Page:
Record Participation in 2012

With over 430,000 professionals participating in the Physician Quality Reporting System (PQRS) and more than 340,000 e-prescribing, the 2012 report marks encouraging progress in efforts to improve quality measurement and reporting through the PQRS and eRx programs. Thanks to increased participation, more clinicians are actively measuring and reporting on quality and focusing on improvement.

CMS is beginning to add this information to Physician Compare, a website that can be viewed by patients. Measuring, transparently sharing, and improving quality performance provide the keys to a better health system.

At CMS, we are pleased by the success of these programs and other CMS quality measurement programs. We are also encouraged by the potential of these initiatives to empower patients and providers with information that can support care coordination and improved delivery of care.

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Lessons Learned: Bringing Big Data Analytics To Health Care


July 14th, 2014

Big data offers breakthrough possibilities for new research and discoveries, better patient care, and greater efficiency in health and health care, as detailed in the July issue of Health Affairs. As with any new tool or technique, there is a learning curve.

Over the last few years, we, along with our colleagues at Booz Allen, have worked on over 30 big data projects with federal health agencies and other departments, including the National Institutes of Health (NIH), Centers for Disease Control (CDC), Federal Drug Administration (FDA), and the Veterans Administration (VA), along with private sector health organizations such as hospitals and delivery systems and pharmaceutical manufacturers.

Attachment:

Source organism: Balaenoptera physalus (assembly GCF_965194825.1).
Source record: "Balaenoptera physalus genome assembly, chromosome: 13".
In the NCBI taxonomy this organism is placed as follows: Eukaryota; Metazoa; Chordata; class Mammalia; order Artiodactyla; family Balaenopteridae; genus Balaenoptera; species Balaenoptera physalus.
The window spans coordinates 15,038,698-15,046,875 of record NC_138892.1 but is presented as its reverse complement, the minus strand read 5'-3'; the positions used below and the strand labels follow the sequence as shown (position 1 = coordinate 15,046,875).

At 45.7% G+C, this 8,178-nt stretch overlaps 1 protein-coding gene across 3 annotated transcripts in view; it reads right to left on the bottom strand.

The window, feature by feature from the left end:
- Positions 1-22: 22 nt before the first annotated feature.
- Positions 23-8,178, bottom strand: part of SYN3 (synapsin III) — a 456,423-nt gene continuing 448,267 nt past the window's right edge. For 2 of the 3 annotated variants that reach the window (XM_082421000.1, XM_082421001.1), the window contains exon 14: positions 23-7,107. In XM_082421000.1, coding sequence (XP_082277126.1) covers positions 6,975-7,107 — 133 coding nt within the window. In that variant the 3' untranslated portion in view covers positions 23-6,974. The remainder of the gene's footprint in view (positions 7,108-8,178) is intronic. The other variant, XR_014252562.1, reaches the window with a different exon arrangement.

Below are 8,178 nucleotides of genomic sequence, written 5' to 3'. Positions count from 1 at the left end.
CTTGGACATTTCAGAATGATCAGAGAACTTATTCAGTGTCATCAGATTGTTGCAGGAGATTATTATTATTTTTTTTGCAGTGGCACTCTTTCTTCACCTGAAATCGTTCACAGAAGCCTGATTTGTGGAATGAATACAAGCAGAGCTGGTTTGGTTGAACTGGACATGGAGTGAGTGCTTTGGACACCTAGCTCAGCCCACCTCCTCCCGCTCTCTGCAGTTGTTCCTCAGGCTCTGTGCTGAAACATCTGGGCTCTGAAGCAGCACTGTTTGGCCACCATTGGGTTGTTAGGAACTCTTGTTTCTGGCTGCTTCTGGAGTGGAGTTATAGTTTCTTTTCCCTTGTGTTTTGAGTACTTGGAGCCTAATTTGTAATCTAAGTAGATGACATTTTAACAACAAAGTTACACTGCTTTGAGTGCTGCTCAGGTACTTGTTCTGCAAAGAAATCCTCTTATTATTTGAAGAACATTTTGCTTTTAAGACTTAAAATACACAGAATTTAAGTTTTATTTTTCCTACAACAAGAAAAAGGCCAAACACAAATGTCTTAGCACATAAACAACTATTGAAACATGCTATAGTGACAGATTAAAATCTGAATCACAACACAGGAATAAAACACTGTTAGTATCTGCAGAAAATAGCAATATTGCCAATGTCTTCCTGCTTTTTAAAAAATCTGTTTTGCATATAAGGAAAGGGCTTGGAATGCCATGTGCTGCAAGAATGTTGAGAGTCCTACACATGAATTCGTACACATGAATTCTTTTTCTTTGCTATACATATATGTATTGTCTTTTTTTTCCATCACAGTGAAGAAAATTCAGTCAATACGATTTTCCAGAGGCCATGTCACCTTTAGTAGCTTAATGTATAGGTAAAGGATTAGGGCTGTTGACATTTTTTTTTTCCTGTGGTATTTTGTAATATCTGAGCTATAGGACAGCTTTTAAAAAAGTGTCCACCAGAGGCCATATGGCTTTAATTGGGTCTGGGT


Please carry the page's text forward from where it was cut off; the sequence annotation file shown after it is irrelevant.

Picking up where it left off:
While many of the lessons learned from these projects may be obvious, such as the need for disciplined project management, we also have seen organizations struggle with pitfalls and roadblocks that were unexpected in taking full advantage of big data’s potential.

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The Era Of Big Data And Its Implications For Big Pharma


July 10th, 2014

Editor’s note: For more on the topic of big data, check out the July issue of Health Affairs In addition to Marc Berger, Kirsten Axelsen and Prasun Subedi also coauthored this post. 

Health care research is on the cusp of an era of “Big Data” — one that promises to transform the way in which we understand and practice medicine.

The Big Data paradigm has developed from two different points of origin. First, significant efforts to digitize and synthesize existing data sources (e.g., electronic health records) have been driven by policy and practice economics. Second, a wide range of novel ways to capture both clinical and biological data points (e.g., wearable health devices, genomics) have emerged.